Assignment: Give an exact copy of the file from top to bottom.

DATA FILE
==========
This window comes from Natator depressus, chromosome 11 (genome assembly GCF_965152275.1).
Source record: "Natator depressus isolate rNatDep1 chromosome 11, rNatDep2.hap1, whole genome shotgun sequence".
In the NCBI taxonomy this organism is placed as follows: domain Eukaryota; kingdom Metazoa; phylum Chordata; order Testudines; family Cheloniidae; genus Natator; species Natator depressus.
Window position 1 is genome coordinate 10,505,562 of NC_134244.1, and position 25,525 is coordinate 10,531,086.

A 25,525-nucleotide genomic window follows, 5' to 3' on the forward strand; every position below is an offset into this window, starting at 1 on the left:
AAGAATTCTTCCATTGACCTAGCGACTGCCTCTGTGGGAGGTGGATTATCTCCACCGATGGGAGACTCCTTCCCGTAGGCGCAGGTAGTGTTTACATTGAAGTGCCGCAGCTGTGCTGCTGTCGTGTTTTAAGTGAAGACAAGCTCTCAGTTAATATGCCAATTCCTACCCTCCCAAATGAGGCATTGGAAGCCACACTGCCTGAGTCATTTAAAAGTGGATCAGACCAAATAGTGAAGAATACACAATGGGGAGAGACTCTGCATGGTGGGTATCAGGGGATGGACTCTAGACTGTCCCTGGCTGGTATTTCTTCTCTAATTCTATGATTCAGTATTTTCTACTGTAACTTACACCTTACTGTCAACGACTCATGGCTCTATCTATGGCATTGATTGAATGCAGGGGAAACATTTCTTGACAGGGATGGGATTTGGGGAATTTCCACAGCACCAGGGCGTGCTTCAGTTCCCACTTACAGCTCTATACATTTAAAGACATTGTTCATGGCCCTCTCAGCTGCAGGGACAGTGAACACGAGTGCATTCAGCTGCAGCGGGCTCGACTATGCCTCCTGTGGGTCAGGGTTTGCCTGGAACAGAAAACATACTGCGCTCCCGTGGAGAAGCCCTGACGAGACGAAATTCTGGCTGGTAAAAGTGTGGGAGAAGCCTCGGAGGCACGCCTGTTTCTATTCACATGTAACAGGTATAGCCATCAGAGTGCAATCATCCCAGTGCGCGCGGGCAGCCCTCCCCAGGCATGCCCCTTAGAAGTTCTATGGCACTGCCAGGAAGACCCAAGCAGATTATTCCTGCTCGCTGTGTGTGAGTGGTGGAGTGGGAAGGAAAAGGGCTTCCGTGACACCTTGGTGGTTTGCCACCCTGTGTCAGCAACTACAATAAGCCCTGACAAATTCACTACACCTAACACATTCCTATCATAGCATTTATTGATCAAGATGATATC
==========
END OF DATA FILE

This window comes from Natator depressus, chromosome 11 (genome assembly GCF_965152275.1).
Source record: "Natator depressus isolate rNatDep1 chromosome 11, rNatDep2.hap1, whole genome shotgun sequence".
In the NCBI taxonomy this organism is placed as follows: domain Eukaryota; kingdom Metazoa; phylum Chordata; order Testudines; family Cheloniidae; genus Natator; species Natator depressus.
Window position 1 is genome coordinate 10,505,562 of NC_134244.1, and position 25,525 is coordinate 10,531,086.

A 25,525-nucleotide genomic window follows, 5' to 3' on the forward strand; every position below is an offset into this window, starting at 1 on the left:
AAGAATTCTTCCATTGACCTAGCGACTGCCTCTGTGGGAGGTGGATTATCTCCACCGATGGGAGACTCCTTCCCGTAGGCGCAGGTAGTGTTTACATTGAAGTGCCGCAGCTGTGCTGCTGTCGTGTTTTAAGTGAAGACAAGCTCTCAGTTAATATGCCAATTCCTACCCTCCCAAATGAGGCATTGGAAGCCACACTGCCTGAGTCATTTAAAAGTGGATCAGACCAAATAGTGAAGAATACACAATGGGGAGAGACTCTGCATGGTGGGTATCAGGGGATGGACTCTAGACTGTCCCTGGCTGGTATTTCTTCTCTAATTCTATGATTCAGTATTTTCTACTGTAACTTACACCTTACTGTCAACGACTCATGGCTCTATCTATGGCATTGATTGAATGCAGGGGAAACATTTCTTGACAGGGATGGGATTTGGGGAATTTCCACAGCACCAGGGCGTGCTTCAGTTCCCACTTACAGCTCTATACATTTAAAGACATTGTTCATGGCCCTCTCAGCTGCAGGGACAGTGAACACGAGTGCATTCAGCTGCAGCGGGCTCGACTATGCCTCCTGTGGGTCAGGGTTTGCCTGGAACAGAAAACATACTGCGCTCCCGTGGAGAAGCCCTGACGAGACGAAATTCTGGCTGGTAAAAGTGTGGGAGAAGCCTCGGAGGCACGCCTGTTTCTATTCACATGTAACAGGTATAGCCATCAGAGTGCAATCATCCCAGTGCGCGCGGGCAGCCCTCCCCAGGCATGCCCCTTAGAAGTTCTATGGCACTGCCAGGAAGACCCAAGCAGATTATTCCTGCTCGCTGTGTGTGAGTGGTGGAGTGGGAAGGAAAAGGGCTTCCGTGACACCTTGGTGGTTTGCCACCCTGTGTCAGCAACTACAATAAGCCCTGACAAATTCACTACACCTAACACATTCCTATCATAGCATTTATTGATCAAGATGATATC